Being able to properly display elements in the model allows to avoid unnecessary duplication and to have clear references for the design. We recently had a team working on a very complex project, characterized by a large number of levels. During the modeling process operators had the need to visualize the level 11 as the base for the level 6 design, acting on the Revit view depth. In this article, we’ll show you how to use a higher level as a reference to a lower level in such a way that all the model elements are correctly displayed.
PROBLEM FOUND: The walls were not displayed in the view, while the plant components (hydraulic and ventilation) were displayed. In particular, we noted that all the sectioned elements were not displayed correctly. We tried to change the view discipline, check the phases filters and much more without getting any result.
SOLUTION: In order to solve the problem it was necessary to change the revit view depth settings as these affect the behavior of the underlying level. In particular, if the two views, both the main one and the other used as the underlying, have the view depth set so that they intersect each other, then revit will not allow us to display the cutted items in the model (as the walls in our case).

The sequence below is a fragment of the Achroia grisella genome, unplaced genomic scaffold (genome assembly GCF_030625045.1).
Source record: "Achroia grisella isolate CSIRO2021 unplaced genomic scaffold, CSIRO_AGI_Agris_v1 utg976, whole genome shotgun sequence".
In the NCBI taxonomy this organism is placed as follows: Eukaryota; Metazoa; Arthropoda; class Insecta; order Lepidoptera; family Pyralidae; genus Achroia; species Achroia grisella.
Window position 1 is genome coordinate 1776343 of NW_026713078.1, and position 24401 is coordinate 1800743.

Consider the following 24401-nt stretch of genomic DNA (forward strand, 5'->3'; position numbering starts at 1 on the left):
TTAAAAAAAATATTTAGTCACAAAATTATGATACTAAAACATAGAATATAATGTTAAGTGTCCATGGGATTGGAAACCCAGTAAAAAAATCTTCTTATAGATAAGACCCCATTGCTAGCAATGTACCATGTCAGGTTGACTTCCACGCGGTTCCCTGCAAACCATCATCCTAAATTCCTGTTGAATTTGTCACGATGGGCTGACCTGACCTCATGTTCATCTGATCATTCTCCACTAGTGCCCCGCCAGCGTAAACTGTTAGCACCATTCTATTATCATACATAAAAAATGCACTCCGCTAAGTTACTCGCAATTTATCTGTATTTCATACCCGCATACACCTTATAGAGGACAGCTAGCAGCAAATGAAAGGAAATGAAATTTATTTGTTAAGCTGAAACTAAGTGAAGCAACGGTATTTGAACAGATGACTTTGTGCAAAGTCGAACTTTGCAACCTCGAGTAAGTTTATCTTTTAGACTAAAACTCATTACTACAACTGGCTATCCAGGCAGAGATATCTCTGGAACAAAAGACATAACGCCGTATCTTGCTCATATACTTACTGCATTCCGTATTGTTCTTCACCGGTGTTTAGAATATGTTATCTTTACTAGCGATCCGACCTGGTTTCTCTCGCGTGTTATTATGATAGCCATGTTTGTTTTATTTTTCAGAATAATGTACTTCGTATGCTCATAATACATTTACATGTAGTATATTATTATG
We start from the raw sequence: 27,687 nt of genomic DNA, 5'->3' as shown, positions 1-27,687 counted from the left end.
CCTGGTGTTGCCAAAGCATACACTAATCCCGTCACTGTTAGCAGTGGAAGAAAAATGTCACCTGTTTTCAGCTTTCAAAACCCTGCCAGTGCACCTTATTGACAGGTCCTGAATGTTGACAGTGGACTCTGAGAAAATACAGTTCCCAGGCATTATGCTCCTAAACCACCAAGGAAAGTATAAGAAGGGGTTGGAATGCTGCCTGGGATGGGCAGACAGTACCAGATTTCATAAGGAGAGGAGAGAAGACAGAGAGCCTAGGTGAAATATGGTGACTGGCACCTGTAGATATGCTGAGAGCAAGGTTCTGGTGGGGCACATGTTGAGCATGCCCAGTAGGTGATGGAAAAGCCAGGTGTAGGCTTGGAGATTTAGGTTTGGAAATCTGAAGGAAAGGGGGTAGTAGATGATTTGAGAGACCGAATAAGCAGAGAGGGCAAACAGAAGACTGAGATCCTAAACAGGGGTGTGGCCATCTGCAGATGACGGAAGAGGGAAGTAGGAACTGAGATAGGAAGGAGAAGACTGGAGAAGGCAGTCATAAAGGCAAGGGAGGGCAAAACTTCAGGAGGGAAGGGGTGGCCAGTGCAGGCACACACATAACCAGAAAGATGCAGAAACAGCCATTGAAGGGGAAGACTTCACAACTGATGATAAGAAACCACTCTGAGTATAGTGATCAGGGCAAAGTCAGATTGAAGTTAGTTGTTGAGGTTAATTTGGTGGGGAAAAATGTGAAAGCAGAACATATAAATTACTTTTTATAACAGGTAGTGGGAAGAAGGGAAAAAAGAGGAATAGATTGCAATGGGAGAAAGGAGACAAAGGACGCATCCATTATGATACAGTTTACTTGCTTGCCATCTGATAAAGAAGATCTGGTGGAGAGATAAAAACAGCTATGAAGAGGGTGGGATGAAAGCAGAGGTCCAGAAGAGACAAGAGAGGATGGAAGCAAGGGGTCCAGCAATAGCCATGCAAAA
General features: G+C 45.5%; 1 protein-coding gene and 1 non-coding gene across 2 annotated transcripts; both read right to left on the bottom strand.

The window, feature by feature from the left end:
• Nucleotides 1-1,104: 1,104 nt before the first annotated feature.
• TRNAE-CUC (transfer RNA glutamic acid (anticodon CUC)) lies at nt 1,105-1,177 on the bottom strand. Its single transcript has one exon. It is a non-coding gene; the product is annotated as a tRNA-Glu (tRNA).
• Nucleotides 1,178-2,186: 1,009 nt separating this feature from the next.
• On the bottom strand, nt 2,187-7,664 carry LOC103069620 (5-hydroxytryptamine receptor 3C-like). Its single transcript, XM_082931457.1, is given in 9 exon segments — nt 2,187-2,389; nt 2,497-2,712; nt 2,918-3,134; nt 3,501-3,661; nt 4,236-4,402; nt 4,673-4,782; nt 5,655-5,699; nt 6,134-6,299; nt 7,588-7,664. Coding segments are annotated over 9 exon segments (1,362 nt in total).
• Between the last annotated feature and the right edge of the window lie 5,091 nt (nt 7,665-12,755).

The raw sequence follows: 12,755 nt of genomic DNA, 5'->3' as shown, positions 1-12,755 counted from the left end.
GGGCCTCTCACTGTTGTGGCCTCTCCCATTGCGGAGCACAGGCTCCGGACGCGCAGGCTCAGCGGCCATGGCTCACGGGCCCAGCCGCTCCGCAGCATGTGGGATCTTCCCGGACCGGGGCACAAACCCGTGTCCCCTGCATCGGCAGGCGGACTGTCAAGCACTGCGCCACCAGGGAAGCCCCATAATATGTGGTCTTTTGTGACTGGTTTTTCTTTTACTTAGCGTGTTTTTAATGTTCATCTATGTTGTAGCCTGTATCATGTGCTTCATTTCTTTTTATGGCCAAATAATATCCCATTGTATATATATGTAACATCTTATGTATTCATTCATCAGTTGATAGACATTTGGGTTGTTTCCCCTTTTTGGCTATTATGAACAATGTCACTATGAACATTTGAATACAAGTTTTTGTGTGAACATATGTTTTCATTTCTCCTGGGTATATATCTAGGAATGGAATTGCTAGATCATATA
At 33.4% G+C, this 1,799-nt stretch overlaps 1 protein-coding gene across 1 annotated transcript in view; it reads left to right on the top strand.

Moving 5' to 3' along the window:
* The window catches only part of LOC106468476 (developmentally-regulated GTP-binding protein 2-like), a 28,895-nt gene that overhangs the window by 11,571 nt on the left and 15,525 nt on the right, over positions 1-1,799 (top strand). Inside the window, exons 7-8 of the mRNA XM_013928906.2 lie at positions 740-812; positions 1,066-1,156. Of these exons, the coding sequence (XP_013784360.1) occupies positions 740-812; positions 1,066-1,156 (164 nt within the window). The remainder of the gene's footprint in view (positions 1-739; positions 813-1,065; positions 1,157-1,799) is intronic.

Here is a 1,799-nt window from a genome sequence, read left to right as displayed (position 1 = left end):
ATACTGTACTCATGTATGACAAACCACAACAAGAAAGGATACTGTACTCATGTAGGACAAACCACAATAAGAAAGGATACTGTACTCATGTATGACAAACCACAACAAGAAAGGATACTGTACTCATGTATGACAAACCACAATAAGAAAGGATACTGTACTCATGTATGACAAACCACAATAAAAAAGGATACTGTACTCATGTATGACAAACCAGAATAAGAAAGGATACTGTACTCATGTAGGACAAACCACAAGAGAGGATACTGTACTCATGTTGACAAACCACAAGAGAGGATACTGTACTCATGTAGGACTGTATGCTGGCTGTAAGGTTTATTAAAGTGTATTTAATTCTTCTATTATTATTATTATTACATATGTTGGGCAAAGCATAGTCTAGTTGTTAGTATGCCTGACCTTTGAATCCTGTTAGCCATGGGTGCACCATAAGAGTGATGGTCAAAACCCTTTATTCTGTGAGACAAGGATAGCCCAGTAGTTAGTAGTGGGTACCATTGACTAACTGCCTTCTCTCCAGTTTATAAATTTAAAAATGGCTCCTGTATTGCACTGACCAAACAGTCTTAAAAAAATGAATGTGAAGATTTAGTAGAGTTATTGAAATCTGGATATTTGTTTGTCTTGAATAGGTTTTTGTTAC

In most cases we find this problem while working on two levels spatially very close to each other, or when one of the two involved view is set to the “unlimited” view depth.
Taking tests we see that even in the reverse situation, when the higher level view depth includes the lower level one in its display segment, sectioned elements will not be displayed.Tags: Tips
Co-Founder and project manager at BIMon, deals mainly with BIM implementation processes and interference management in multidisciplinary models.